This post was written by Thomas Levine, data scientist and DataKind Ambassador. Tom also performs in the band CSV Soundsystem which makes music from spreadsheets.
This fall, Tom has generously lent his time to a project we're calling "Ask A Data Scientist." Got a question about your data? Ask Tom in the comments below. You might be already learning R or python or D3, but today we're starting with the basics.
I like tables.
In order to understand how the world works, I collect data about it and then apply a bunch of fancy quantitative methods. A lot of these methods expect data to be represented in data tables. When people like me work with tables so much, we come up with lots of fancy words to describe all of the different parts of a table. Today, I hope to teach you what all of these different words mean.
Rows and columns
Here's a data table about the wealth and health of nations.
It has a grid with a value in each of the rectangular boxes. Being this sort of grid, it has columns and rows. These columns and rows mean special things. *What we're calling "income per person" is technically gross-domestic product per capita, adjusted for purchasing power parity and inflation. But don't worry about that if it sounds like Greek.*
The very first line in that table says "Country", "Life Expectancy" and "Income Per Person". This line is called the "header", and we'll get to that later. The rest of the lines are all *rows*. A data table represents a collection of things, and each individual thing is represented as a row. For example, the table above is about a collection of countries, so each row is a country. I've copied it down here again, this time highlighting one of its three rows.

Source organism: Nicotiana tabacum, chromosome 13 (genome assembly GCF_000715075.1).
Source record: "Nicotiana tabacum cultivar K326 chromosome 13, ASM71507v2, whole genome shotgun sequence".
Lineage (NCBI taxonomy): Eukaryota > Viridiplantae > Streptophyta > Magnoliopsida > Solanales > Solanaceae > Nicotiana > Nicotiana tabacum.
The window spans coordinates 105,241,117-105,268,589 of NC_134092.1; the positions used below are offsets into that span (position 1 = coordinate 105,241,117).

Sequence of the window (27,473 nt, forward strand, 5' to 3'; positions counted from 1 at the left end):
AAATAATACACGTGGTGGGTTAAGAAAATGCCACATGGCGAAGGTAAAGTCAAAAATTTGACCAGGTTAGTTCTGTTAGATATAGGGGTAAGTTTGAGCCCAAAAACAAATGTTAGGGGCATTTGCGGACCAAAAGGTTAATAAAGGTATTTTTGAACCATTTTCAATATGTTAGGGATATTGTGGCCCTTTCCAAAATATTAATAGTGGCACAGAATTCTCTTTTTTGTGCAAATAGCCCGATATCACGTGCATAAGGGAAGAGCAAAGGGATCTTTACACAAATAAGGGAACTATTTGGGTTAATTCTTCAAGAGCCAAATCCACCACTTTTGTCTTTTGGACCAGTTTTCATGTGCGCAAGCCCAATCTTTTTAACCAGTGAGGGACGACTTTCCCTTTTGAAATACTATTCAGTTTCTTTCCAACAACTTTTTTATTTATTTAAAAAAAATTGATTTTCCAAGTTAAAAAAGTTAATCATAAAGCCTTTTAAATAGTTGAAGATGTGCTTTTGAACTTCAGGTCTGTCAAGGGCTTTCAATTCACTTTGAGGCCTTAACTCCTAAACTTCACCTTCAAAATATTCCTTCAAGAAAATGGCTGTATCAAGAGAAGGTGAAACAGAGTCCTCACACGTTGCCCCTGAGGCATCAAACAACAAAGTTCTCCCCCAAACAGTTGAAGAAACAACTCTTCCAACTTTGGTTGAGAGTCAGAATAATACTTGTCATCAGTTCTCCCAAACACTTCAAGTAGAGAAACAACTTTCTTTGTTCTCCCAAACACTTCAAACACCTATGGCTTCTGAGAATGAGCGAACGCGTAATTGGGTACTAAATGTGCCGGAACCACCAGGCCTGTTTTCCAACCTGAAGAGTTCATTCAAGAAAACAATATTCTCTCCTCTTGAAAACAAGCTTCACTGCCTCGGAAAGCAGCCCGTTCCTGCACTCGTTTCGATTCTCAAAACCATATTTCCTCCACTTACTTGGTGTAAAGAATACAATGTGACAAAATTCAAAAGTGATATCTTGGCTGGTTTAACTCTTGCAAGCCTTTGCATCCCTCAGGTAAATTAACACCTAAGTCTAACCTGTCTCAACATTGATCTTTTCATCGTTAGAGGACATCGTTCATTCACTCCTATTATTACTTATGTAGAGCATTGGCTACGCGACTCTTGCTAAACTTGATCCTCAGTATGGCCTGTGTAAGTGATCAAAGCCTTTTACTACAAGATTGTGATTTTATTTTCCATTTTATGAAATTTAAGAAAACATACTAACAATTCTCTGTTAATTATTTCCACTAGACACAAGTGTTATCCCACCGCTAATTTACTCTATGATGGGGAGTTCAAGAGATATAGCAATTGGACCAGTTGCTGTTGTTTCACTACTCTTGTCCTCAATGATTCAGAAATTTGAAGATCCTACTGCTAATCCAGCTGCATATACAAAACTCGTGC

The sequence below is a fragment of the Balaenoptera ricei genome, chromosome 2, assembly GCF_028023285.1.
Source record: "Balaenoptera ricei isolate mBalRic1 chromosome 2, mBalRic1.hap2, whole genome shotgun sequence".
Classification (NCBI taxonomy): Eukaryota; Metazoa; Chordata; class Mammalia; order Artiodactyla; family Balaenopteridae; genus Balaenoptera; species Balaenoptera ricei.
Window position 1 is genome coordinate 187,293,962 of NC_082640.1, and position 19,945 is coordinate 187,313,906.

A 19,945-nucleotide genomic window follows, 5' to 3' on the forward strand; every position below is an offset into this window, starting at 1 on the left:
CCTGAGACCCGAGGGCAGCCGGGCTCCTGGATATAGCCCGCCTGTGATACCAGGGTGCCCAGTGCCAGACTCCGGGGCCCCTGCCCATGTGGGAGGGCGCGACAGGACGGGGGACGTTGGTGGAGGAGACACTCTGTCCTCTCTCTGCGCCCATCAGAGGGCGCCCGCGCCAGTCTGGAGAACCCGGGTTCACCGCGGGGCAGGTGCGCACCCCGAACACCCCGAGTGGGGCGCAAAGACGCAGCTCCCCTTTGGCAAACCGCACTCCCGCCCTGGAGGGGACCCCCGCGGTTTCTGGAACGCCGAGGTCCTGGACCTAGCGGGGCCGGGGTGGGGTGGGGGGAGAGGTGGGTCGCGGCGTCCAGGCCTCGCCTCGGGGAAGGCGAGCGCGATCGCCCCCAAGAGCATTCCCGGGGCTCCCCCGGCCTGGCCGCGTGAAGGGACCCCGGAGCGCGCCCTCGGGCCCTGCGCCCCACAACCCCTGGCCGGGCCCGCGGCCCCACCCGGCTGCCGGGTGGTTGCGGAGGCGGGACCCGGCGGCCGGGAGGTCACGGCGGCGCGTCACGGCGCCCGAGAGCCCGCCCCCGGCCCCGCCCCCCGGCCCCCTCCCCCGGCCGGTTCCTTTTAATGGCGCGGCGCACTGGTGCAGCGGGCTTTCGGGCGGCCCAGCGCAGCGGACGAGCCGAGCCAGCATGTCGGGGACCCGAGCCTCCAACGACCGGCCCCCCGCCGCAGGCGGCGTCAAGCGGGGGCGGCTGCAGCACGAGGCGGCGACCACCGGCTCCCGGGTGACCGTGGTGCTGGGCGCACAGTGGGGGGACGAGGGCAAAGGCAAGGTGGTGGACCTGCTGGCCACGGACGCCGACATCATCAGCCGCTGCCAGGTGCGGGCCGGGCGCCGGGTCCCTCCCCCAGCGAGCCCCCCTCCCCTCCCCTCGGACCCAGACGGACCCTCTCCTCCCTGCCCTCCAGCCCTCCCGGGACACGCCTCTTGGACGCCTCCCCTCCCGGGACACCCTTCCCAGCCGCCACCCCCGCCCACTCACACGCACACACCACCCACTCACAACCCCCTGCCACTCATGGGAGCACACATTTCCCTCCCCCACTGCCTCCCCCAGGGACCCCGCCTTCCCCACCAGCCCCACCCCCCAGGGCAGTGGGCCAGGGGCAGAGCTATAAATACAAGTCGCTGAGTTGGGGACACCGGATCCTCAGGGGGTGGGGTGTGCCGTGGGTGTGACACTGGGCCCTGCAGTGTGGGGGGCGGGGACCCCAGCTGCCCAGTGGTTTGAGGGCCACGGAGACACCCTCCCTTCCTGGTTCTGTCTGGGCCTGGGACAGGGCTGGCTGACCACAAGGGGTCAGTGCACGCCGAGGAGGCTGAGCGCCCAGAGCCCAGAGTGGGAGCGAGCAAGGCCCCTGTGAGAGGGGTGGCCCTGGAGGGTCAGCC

It is quite important to know that each row is a country, so we have a name for this relationship; we say that country is the the *statistical unit* in this data table.
**Synonyms**: Rows are also called *records*, *observations*, *trials* and probably a bunch of other things.
In this data table, we have recorded a bunch of information about each the wealth and health of nations. More precisely, we have recorded the same sorts of information about each country during the year 2012. The first box in each row contains the name of that country, and the second box contains the life expectancy for that country, and the third contains the income per person. Thus, all of the values in a given column are about the same sort of thing. For example, the second column contains all of the life expectancies.
**Synonyms**: Columns are also called *variables* and *features*. These words sound very fancy, but they're not; when a data scientist says "variable" or "feature", she's just using a fancy word for "column".
We usually indicate the names of the columns in the *header*, which is highlighted below. This is how we know what each column means.
I said above that "row" is a synonym for "record", "observation" and "trial and that "column" is a synonym for "variable" and "feature". This isn't *entirely* true. In my mind, these truly are synonyms, but I'm sometimes given a data table that doesn't look like this. You could make a data table where rows don't correspond to records and where columns don't correspond to variables. For example, you could make a table where and columns are records and rows are variables. Or you could make a table that includes a few rows that are statistics about the other rows. I get confused when they I have tables like this.
There's actually a name for this sort of data table; it's called *untidy* data, and the first thing that I do when analyzing such a data table is converting it into the *tidy* format where each row is an observation/trial/record and each column is a variable.
- Data scientists like to put things in tables.
- In the table, a row is a record/observation/trial, which corresponds to the statistical unit of the dataset.
- In the table, a column is a variable/feature.
- This layout of a table is called "tidy data", and data scientists like their data to be tidy.
Data science has lots of words and concepts that often sound fancier than they really are. What should I tell you about next?